Eating disorders like anorexia and bulimia have serious health implications if left untreated, but one eating disorder is rarely discussed as being a serious illness: binge-eating. Binge-eating disorder (BED) is becoming commonplace in the United States, even outranking anorexia and bulimia.
Binge eating disorder affects nearly 3.5% of women and 2% of men in the United States, making it the most common eating disorder in the United States. Unlike bulimia and other eating disorders, the binge eating act is not followed by purging or excessive exercise, which leads to the obesity and the health concerns that are associated with being overweight.
Binge eating disorder is more than just overeating. The disorder leads to a myriad of health concerns that span the sufferer’s life because they are associated with other mental illnesses and an increased risk of suicide.
Some symptoms of binge eating disorder include:
- Eating more rapidly than usual and in greater quantities than usual
- Eating in secret and alone
- Not being honest others and/or oneself about the amount of food being consumed
- Feelings of guilt follow the binge eating
- Eating when not physically hungry
Binge eating is described as happening in episodes. Episodes are described as having these characteristics:
- A loss of control; the person does not have the ability to say no to the food or stop when hunger is satiated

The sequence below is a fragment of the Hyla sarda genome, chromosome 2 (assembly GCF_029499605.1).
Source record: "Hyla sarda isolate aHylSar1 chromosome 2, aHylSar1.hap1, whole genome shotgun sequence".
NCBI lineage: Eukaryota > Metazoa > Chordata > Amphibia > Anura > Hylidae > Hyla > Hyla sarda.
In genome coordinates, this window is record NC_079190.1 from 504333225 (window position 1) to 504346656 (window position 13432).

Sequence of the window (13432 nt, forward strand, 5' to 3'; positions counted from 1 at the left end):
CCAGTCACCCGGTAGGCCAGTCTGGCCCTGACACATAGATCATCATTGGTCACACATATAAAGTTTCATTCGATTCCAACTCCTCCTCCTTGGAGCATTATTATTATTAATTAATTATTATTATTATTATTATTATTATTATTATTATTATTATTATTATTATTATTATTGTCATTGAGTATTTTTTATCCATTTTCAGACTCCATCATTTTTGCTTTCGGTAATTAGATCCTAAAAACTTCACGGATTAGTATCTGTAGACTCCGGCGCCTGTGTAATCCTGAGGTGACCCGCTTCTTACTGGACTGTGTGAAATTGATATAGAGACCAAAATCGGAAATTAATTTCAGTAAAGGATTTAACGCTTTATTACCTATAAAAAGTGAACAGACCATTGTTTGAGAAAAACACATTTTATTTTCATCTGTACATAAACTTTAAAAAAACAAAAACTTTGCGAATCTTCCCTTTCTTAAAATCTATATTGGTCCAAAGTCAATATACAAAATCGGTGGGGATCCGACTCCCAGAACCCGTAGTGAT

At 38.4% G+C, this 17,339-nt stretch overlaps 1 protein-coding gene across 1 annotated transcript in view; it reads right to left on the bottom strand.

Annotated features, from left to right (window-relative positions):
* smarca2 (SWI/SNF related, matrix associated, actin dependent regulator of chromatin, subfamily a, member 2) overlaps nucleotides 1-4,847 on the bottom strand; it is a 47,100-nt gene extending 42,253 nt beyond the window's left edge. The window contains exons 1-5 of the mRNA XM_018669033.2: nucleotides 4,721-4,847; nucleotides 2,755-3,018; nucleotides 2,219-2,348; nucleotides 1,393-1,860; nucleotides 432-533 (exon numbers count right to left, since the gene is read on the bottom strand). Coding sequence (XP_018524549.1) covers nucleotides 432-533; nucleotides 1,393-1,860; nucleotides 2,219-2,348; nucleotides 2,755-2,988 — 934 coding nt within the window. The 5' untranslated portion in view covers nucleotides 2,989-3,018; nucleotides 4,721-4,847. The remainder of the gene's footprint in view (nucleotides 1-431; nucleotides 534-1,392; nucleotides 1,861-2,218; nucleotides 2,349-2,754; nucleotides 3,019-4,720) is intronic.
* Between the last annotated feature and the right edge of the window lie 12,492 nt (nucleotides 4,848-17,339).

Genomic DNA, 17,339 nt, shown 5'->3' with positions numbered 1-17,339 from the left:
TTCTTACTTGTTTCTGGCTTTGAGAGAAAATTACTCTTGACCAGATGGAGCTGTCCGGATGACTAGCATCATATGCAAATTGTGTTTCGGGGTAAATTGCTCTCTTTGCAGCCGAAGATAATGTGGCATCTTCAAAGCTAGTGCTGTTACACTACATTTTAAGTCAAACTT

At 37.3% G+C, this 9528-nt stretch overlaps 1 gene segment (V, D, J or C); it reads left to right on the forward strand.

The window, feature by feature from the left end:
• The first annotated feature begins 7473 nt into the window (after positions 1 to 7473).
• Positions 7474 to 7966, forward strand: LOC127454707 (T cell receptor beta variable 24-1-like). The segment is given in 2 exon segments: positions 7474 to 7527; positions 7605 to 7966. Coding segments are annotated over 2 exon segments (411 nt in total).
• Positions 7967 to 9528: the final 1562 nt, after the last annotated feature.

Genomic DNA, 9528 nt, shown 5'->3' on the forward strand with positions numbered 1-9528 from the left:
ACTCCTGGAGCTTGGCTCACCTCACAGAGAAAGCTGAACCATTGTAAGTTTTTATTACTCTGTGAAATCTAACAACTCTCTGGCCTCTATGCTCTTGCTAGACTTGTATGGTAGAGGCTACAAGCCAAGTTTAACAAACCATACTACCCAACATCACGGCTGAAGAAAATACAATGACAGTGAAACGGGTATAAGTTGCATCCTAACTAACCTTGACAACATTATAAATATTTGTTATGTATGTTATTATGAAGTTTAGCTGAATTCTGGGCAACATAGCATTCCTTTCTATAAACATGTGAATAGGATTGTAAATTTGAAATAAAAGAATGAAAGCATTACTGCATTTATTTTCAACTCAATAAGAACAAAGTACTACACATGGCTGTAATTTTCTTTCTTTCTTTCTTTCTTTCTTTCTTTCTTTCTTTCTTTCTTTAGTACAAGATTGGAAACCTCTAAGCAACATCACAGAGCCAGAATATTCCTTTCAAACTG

- The person will eat a larger than normal quantity of food that should be consumed at that rate
People that experience binge eating disorder are oftentimes overweight however, this is not always a side effect of this disorder. Some mental and emotional characteristics of people susceptible to the binge eating disorder include:
- A strong desire to be in control
- Feelings of helplessness, anxiety, and worthlessness associated with pre-binge eating sessions
- A need for perfectionism
- Symptoms of depression may be present, as well as feelings of isolation, loneliness, and moodiness
- A difficulty in their ability to express their feelings and emotions to others
What’s important to understand is that binge eating is a treatable disorder. When the symptoms of binge eating are present, there is always help available to learn ways to cope with the compulsion to eat large quantities of food.